U.S. funds to aid upgrade of city police computers

Quicker data system to be ready within a year

October 01, 2003|By Del Quentin Wilber | Del Quentin Wilber,SUN STAFF

The Baltimore Police Department will soon begin switching to a beefed-up computer system of crime analysis that will enable commanders to track trends and process data in seconds.

The system is being funded by a $250,000 federal grant that was awarded to the agency yesterday by the U.S. Department of Justice's Office of Community Oriented Policing Services, according to city and federal officials. The system, which officials described as new computer programs and upgraded computer systems, should be ready for use in six months to a year, city officials said.

It will enable the agency's nine district commanders and other supervisors to quickly analyze crime trends. The data will also be available to departments in neighboring counties, helping them to better deploy resources, said city and federal officials.

"This upgrade is like going from walking to buying and driving a new car," said Lt. Paul Herman of the department's crime analysis unit.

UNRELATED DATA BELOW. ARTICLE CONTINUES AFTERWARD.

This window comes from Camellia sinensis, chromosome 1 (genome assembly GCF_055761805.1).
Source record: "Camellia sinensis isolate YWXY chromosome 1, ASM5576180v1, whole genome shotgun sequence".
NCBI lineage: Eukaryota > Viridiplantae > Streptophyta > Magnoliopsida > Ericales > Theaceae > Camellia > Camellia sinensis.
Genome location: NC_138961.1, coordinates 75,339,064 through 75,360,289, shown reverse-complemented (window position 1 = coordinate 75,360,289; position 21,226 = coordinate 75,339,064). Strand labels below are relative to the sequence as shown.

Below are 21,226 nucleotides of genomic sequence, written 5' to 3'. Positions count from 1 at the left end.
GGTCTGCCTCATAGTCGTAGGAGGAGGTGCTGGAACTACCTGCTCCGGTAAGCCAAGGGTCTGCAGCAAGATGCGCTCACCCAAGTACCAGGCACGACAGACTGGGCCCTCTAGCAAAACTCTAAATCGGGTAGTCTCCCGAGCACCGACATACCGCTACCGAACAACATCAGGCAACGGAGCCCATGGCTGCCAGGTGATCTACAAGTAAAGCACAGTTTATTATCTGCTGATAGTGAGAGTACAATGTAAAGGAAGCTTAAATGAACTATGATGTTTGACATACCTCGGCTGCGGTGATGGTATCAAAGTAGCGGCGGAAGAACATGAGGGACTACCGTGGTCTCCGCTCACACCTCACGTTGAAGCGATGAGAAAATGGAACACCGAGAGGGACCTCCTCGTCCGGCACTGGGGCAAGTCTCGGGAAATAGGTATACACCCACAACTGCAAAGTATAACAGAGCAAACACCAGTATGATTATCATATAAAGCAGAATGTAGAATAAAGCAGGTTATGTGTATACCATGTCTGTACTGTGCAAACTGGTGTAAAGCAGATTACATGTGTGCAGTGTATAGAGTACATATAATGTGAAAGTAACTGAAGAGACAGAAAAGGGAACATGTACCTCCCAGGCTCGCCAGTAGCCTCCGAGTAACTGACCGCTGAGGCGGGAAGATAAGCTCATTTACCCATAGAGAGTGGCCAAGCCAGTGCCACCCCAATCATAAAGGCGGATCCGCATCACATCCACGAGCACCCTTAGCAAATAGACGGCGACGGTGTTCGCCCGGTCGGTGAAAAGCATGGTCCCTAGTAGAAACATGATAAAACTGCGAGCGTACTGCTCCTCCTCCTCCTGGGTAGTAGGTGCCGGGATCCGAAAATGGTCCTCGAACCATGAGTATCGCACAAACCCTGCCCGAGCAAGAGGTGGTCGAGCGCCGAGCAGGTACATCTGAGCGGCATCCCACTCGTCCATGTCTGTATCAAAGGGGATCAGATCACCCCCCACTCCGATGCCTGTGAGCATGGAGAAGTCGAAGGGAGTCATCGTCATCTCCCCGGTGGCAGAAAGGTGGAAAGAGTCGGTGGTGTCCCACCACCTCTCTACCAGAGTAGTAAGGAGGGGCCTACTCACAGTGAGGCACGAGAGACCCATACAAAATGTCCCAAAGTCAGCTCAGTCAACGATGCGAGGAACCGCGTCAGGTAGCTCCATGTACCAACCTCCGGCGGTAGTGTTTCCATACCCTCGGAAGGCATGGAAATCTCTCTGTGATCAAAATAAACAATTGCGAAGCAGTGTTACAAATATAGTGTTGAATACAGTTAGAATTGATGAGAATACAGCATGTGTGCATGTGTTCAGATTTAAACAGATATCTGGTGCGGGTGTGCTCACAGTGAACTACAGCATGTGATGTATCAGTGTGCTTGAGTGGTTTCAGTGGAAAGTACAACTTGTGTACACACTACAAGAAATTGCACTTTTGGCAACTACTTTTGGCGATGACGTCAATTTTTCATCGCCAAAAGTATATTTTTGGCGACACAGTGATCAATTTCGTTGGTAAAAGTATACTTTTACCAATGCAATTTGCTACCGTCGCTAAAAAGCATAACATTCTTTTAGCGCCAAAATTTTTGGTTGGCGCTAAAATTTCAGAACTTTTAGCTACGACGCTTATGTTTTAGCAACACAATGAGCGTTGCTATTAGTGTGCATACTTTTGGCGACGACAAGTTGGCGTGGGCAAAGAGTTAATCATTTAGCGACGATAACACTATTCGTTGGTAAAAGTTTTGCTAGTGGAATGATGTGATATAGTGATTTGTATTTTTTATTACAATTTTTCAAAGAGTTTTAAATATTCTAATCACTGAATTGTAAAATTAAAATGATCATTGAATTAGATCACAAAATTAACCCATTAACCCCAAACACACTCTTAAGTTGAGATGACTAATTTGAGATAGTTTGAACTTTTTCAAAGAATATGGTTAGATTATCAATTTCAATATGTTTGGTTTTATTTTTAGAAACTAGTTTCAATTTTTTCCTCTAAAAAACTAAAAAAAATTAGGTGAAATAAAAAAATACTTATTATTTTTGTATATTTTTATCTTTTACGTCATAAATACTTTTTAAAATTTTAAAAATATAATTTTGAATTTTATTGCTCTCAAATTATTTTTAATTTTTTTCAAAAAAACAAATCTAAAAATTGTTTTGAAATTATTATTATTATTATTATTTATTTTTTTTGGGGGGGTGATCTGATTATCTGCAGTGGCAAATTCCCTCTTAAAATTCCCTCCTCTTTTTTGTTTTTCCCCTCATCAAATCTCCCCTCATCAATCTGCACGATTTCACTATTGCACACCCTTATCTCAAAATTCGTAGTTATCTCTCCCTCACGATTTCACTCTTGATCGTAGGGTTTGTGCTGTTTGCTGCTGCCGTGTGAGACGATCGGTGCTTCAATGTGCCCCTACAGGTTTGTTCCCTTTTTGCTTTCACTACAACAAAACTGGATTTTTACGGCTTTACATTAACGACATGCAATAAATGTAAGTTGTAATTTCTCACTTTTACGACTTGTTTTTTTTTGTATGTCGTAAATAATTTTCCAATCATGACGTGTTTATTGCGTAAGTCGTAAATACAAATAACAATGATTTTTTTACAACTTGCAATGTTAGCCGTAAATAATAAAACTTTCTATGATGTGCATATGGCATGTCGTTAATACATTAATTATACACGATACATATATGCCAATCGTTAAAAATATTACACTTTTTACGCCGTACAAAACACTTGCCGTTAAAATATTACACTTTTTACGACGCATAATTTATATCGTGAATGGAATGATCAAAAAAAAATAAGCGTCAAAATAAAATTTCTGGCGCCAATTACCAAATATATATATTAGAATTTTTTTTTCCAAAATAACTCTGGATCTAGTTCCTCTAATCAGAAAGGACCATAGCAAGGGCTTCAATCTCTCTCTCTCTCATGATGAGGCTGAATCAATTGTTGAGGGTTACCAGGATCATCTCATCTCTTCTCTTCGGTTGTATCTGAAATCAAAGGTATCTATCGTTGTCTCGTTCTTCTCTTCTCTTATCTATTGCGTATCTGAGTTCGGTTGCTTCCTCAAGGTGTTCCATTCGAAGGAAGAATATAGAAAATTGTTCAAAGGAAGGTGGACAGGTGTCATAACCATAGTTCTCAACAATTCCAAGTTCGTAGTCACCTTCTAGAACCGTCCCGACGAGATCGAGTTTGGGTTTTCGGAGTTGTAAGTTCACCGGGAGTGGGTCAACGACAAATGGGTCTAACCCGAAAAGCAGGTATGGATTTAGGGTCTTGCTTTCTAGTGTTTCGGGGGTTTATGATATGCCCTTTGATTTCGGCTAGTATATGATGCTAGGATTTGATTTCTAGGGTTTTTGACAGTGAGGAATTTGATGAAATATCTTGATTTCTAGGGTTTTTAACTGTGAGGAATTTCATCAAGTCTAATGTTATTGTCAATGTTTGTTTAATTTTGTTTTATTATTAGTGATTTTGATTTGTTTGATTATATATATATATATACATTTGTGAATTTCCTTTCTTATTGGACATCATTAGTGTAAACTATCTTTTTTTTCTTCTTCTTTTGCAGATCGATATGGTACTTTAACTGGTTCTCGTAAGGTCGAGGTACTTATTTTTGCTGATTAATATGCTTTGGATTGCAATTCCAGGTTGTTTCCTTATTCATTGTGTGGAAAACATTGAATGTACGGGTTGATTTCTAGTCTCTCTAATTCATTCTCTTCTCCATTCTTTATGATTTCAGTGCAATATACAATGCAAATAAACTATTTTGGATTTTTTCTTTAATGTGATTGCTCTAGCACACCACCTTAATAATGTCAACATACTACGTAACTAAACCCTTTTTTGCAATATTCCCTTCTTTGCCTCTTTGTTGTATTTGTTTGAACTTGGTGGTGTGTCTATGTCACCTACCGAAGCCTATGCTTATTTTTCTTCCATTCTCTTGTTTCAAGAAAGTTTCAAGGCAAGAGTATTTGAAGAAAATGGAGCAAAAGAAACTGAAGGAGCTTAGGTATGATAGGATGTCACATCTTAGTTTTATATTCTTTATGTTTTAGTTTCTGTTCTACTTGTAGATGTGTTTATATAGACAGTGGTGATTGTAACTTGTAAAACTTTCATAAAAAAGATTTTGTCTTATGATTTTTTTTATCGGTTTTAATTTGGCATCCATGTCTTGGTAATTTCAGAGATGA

Using existing crime data, the system is expected to work much more efficiently than the one being used now by the city force. For the past several years, analysts at Baltimore police headquarters have pumped out a package of data that goes to all the commanders to prepare for a weekly crime-trend meeting, known as ComStat. The data is usually a week old and often looks only at trends on the district level.

"For the longest time, Baltimore and cities like it have had a centralized crime-analysis unit that created a canned package of maps, and everybody sat down and discussed them," said Kristen Mahoney, director of grants and governmental relations for the city force. "This will take ComStat to the next level."

Tim Quinn, chief of staff of the Justice Department's COPS office, said his agency believes that if Baltimore's improved ComStat proves successful, other agencies will probably adopt it. "It's innovative and exportable," he said.

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